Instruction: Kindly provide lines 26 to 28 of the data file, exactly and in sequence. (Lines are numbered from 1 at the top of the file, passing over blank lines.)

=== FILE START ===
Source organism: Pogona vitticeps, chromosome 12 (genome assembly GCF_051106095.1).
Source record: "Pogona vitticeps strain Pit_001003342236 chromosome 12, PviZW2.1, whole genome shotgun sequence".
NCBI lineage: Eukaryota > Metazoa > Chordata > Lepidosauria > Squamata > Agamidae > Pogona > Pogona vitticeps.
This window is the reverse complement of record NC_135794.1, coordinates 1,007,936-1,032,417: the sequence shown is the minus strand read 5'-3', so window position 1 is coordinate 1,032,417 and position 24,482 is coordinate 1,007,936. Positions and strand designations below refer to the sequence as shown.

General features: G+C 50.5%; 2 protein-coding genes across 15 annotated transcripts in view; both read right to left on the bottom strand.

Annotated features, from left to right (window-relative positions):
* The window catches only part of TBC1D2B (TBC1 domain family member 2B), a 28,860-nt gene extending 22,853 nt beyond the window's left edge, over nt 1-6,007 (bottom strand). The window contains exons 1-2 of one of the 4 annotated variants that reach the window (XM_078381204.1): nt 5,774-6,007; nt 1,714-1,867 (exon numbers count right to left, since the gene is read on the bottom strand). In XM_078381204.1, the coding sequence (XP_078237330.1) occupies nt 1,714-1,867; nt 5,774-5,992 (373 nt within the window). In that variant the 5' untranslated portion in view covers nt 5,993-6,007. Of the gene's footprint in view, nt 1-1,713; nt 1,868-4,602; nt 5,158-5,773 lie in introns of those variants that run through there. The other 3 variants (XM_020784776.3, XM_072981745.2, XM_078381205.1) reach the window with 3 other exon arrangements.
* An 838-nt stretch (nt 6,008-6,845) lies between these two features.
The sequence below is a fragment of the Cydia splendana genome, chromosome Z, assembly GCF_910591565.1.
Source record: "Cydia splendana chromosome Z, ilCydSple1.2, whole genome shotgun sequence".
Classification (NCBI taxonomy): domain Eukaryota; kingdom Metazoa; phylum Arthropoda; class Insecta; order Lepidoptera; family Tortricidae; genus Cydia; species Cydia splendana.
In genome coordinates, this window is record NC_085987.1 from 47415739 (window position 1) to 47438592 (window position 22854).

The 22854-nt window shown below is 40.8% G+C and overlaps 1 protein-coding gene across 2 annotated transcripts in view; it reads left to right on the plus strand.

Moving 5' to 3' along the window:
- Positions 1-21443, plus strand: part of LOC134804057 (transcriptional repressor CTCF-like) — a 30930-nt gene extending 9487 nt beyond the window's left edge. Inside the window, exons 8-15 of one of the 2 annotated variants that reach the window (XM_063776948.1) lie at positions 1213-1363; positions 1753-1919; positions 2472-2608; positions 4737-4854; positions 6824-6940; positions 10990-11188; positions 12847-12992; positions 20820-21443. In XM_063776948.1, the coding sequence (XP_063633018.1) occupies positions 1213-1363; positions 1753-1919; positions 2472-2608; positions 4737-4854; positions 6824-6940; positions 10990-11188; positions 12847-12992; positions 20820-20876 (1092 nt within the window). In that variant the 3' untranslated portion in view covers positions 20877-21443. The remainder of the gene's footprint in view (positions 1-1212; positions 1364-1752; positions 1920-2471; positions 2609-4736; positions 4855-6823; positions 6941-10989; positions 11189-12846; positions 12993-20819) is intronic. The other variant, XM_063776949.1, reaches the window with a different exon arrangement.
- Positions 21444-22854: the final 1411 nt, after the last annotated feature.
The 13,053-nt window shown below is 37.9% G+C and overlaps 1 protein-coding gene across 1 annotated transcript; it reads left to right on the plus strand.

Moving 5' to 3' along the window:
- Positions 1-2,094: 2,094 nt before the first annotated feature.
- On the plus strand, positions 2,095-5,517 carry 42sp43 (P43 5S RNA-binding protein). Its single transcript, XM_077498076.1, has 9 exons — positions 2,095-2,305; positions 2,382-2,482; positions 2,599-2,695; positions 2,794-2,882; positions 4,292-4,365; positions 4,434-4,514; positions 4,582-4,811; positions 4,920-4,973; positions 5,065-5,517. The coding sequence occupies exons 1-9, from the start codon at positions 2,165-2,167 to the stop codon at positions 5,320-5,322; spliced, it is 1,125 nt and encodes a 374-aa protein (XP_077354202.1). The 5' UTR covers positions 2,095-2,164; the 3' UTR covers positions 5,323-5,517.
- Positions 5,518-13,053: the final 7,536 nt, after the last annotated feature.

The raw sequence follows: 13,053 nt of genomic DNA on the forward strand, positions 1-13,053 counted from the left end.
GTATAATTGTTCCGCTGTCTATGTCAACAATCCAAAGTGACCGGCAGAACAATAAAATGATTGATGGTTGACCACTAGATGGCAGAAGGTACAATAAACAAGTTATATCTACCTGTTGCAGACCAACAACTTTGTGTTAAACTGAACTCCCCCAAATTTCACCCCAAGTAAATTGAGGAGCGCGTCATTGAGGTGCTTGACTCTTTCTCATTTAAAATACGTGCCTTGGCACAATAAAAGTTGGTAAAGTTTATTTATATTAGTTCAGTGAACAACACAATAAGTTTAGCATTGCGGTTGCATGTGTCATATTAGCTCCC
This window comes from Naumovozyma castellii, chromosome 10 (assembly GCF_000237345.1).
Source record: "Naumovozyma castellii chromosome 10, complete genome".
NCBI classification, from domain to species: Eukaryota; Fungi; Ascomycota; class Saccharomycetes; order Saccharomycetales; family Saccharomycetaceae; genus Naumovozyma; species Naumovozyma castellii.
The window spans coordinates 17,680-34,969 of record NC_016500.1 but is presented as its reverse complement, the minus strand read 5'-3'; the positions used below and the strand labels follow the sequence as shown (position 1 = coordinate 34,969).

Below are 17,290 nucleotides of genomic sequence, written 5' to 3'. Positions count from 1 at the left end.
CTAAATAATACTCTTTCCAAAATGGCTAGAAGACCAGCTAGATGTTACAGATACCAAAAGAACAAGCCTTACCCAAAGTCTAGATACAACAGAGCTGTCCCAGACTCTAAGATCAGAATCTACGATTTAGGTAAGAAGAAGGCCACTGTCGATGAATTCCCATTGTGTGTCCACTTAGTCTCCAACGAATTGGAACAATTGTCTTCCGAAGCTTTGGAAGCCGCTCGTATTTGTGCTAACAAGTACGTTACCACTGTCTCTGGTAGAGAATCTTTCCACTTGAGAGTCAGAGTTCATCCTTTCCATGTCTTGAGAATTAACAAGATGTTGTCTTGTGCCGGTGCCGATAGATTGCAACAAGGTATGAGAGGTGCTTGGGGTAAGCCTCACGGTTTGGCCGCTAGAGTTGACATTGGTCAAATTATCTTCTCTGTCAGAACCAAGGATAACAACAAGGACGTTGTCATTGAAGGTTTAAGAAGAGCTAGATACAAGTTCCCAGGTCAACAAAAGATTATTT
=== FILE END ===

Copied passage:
NCBI classification, from domain to species: Eukaryota; Fungi; Ascomycota; class Saccharomycetes; order Saccharomycetales; family Saccharomycetaceae; genus Naumovozyma; species Naumovozyma castellii.
The window spans coordinates 17,680-34,969 of record NC_016500.1 but is presented as its reverse complement, the minus strand read 5'-3'; the positions used below and the strand labels follow the sequence as shown (position 1 = coordinate 34,969).

Below are 17,290 nucleotides of genomic sequence, written 5' to 3'. Positions count from 1 at the left end.